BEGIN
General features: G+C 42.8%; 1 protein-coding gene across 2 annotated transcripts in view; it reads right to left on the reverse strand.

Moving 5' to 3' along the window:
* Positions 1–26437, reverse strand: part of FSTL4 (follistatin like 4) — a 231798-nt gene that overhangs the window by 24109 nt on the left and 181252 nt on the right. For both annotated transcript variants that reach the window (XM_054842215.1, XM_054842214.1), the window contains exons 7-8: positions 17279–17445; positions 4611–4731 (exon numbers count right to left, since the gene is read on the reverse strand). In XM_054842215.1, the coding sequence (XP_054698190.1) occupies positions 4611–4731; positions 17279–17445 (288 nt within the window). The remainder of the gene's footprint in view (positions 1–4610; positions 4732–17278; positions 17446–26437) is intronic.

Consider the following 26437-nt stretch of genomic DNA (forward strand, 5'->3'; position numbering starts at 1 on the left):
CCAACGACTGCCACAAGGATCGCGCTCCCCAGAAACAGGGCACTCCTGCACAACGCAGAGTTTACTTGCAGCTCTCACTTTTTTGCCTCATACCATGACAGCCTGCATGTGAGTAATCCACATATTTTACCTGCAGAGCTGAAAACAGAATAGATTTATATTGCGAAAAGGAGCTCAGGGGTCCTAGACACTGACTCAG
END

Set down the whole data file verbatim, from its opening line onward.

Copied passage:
General features: G+C 42.8%; 1 protein-coding gene across 2 annotated transcripts in view; it reads right to left on the reverse strand.

Moving 5' to 3' along the window:
* Positions 1–26437, reverse strand: part of FSTL4 (follistatin like 4) — a 231798-nt gene that overhangs the window by 24109 nt on the left and 181252 nt on the right. For both annotated transcript variants that reach the window (XM_054842215.1, XM_054842214.1), the window contains exons 7-8: positions 17279–17445; positions 4611–4731 (exon numbers count right to left, since the gene is read on the reverse strand). In XM_054842215.1, the coding sequence (XP_054698190.1) occupies positions 4611–4731; positions 17279–17445 (288 nt within the window). The remainder of the gene's footprint in view (positions 1–4610; positions 4732–17278; positions 17446–26437) is intronic.

Consider the following 26437-nt stretch of genomic DNA (forward strand, 5'->3'; position numbering starts at 1 on the left):
CCAACGACTGCCACAAGGATCGCGCTCCCCAGAAACAGGGCACTCCTGCACAACGCAGAGTTTACTTGCAGCTCTCACTTTTTTGCCTCATACCATGACAGCCTGCATGTGAGTAATCCACATATTTTACCTGCAGAGCTGAAAACAGAATAGATTTATATTGCGAAAAGGAGCTCAGGGGTCCTAGACACTGACTCAG